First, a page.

Brandon: your logic is, as always, airtight. However, as someone inside the group, the question you and I would hopefully ask isn't "where are the written guidelines for this issue." Hopefully we would ask "wonder who I should talk with to clarify the issue?" It is the difference between "show me I did something wrong" and "I gave careful thought to making sure I tried to do the right thing, regardless of policy." We've both seen examples of behavior not addressed by policy, but easily defeated by conscience.
Maybe. But it seems clear that (if this is not what CFHQ wants) it was not an attempt to sneak away with CF's IP. So either we're calling out Connie and Bryan as liars, or we're harping on an honest mistake. You can say that it should have been obvious to anyone with a sense of ethics what to do, but I don't think so, and either way people make "obvious" errors all day long.

It's possible to be loyal to the Glassmans and Co., in respect to what they've done for us, without being attack dogs. It also yields a better image for a community that already has a reputation of zealotry.
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Old 12-12-2007, 08:51 AM   #26
John Tuitele
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Re: Confessions of a big box gym trainer

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Originally Posted by Brandon Oto View Post
So either we're calling out Connie and Bryan as liars, or we're harping on an honest mistake. You can say that it should have been obvious to anyone with a sense of ethics what to do, but I don't think so, and either way people make "obvious" errors all day long.
Overstated.

Nobody is being accused of being a liar. Name calling or implying name calling detracts from the issue. I did not say it was obvious to anyone with a sense of ethics. I said that there is often a greater rule than policy or lack of policy.

Attack dogs? Yes there is a collective of alpha personalities here, but does confronting an issue equate to being an attack dog? Zeal, simple confrontation and attack are simply not the same thing.

I've met Connie - she worked out with one of my groups when she visited here on vacation. Strikes me as someone who is friendly, intelligent, considerate and a solid performer. One of the fittest people I've ever met and a enthusiastic proponent of all things CF. If I, Lynne, Lisa Beth, Jeff or anyone else takes a different position does that mean we are malicious or disrespectful? I'll offer we can disagree without being disagreeable. Like right now - I don't agree with your points, but I suspect you are an intelligent, hard working, respectable individual.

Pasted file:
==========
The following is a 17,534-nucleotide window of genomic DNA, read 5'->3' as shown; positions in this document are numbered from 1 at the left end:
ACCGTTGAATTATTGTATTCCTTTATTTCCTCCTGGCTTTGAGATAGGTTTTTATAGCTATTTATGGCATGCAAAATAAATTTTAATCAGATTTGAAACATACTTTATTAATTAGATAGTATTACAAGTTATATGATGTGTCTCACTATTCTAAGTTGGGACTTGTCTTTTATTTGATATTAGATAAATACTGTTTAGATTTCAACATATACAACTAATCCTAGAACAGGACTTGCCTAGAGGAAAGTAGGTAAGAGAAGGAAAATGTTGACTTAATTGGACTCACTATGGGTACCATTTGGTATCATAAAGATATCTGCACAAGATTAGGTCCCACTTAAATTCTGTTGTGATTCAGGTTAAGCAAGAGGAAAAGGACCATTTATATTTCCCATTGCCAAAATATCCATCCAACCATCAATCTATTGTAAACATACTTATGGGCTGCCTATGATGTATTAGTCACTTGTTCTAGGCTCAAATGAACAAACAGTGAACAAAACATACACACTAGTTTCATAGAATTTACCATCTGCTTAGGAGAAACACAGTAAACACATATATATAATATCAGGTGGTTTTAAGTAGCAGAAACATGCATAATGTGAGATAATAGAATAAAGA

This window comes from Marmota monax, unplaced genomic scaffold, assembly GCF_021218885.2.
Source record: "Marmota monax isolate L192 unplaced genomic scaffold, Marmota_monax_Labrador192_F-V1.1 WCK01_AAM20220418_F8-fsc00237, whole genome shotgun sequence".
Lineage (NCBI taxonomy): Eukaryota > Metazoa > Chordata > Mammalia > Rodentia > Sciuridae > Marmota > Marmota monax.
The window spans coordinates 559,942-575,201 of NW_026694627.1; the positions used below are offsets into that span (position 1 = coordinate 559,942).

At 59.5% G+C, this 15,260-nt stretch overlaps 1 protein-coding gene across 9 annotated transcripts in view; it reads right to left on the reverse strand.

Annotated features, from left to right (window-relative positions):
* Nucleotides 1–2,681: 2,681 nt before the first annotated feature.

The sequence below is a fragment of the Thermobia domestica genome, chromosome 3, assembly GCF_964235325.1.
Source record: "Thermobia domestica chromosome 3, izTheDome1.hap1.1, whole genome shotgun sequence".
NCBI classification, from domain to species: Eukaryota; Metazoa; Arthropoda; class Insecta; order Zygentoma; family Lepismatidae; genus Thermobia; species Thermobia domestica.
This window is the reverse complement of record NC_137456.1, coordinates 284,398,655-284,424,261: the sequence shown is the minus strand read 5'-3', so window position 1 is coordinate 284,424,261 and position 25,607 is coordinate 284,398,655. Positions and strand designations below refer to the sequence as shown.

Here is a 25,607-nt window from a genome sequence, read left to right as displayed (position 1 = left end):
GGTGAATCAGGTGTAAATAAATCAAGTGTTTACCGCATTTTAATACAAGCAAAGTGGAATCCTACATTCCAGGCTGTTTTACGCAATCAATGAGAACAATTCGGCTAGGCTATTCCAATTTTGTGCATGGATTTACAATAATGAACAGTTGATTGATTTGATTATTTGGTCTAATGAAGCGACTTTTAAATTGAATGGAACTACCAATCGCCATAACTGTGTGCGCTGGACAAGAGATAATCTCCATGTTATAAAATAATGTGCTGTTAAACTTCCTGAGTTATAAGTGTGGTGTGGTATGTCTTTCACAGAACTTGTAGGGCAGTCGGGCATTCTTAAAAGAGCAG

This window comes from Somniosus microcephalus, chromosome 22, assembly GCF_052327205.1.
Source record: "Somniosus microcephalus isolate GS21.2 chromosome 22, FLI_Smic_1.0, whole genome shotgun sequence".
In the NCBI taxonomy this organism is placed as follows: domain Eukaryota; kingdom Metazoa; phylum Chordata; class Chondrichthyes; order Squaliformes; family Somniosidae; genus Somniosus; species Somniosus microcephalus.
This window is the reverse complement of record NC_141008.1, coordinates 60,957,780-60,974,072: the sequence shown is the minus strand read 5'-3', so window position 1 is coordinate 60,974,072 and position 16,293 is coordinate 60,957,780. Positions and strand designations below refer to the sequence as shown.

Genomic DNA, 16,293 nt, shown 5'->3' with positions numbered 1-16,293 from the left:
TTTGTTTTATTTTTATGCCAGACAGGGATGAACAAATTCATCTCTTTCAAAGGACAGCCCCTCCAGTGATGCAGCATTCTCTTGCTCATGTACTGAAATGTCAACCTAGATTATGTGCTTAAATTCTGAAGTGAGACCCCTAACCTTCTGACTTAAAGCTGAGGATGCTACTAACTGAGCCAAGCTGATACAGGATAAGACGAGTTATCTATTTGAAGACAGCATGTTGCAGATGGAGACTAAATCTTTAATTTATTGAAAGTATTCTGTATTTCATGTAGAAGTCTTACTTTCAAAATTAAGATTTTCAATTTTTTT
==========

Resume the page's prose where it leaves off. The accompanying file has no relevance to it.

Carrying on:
My point is simply this: there was a better way to handle it - the Corps document gives a great example. Nothing personal or "attack dog" about it. I simply disagree with how it was handled. And, yes, I've communicated that privately as well.

Let's stick to the main issue at hand.
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Old 12-12-2007, 09:47 AM   #27
Brandon Oto
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Re: Confessions of a big box gym trainer

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Originally Posted by John Tuitele View Post
I simply disagree with how it was handled.
Looks like we're good then...
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Old 12-12-2007, 11:59 AM   #28
Jeff Martin
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Re: Confessions of a big box gym trainer

Brandon,
I am a KM instructor. Have been for about 6 years. My perspective is probably a little different than others here.
Krav Maga Association Of America has been in a battle for years to protect the Krav Maga name, standards by which it is taught, and the reputation of the founders. This was important for the continuity of the system, efficacy of the system and safety of the students.
After years of court battles KMAA lost. In my opinion to the determent of the system and danger to the students, both in terms of training and efficacy of what will be taught. They lost, because in Israel, the main KM association failed to protect the branding of KM and allowed it to become generic. Thus in Israel the term ďKrav MagaĒ means much the same thing as ďKarateĒ. With in days of losing the court battle we saw websites going up with people claiming to be KM instructors. People blending KM and AIKDO of all things.

I would think that Krav Maga instructors would understand that taking an idea that you havenít been certified to teach, changing the name and posting workouts on the internet, would be frowned upon. Iím sure Connie and Brian didnít think of this angle.

Connie and Brian,
I would liken what you are doing to someone who has years of martial arts experience who has taken Krav Maga classes deciding they are qualified to teach their version of Krav Maga. Iím glad you find the principle of CrossFit useful. Iím glad you are incorporating them into your school it will make your people safer. At Brand x we have taken many of the KM principles and applied them to our traditional Kenpo system. But we have always attributed it, and however costly the training, we sent our instructors through the KM phase training.

That being said it takes less room to run a CF facility than it does a KM one, next to nothing to be certified, and the yearly affiliation fee is about what KM charges every month. Being certified helps you to understand how to build good workouts for the various fitness levels within your school and helps ensure that you are teaching the movements safely and correctly. I understand that you do not want to be a CF facility but going through the certification would make you better, and attribution as John mentioned above is the right thing to do.